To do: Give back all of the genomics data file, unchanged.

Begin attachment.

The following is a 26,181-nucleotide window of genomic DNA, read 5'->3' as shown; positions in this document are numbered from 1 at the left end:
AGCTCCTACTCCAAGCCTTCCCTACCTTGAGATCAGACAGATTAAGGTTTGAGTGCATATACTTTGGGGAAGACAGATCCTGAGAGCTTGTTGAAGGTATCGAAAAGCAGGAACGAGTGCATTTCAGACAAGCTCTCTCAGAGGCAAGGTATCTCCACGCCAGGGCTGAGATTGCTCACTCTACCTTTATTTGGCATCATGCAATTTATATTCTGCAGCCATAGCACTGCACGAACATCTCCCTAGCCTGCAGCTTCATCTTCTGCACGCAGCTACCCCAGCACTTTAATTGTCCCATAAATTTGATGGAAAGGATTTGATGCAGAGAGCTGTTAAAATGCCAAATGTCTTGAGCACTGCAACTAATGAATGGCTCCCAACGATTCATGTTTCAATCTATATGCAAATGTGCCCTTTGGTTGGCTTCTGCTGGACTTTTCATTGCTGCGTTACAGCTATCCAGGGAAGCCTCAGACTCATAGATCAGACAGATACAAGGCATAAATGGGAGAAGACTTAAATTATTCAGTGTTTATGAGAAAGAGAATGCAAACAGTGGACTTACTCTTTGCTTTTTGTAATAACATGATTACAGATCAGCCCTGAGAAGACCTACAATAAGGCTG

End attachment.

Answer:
The following is a 26,181-nucleotide window of genomic DNA, read 5'->3' as shown; positions in this document are numbered from 1 at the left end:
AGCTCCTACTCCAAGCCTTCCCTACCTTGAGATCAGACAGATTAAGGTTTGAGTGCATATACTTTGGGGAAGACAGATCCTGAGAGCTTGTTGAAGGTATCGAAAAGCAGGAACGAGTGCATTTCAGACAAGCTCTCTCAGAGGCAAGGTATCTCCACGCCAGGGCTGAGATTGCTCACTCTACCTTTATTTGGCATCATGCAATTTATATTCTGCAGCCATAGCACTGCACGAACATCTCCCTAGCCTGCAGCTTCATCTTCTGCACGCAGCTACCCCAGCACTTTAATTGTCCCATAAATTTGATGGAAAGGATTTGATGCAGAGAGCTGTTAAAATGCCAAATGTCTTGAGCACTGCAACTAATGAATGGCTCCCAACGATTCATGTTTCAATCTATATGCAAATGTGCCCTTTGGTTGGCTTCTGCTGGACTTTTCATTGCTGCGTTACAGCTATCCAGGGAAGCCTCAGACTCATAGATCAGACAGATACAAGGCATAAATGGGAGAAGACTTAAATTATTCAGTGTTTATGAGAAAGAGAATGCAAACAGTGGACTTACTCTTTGCTTTTTGTAATAACATGATTACAGATCAGCCCTGAGAAGACCTACAATAAGGCTG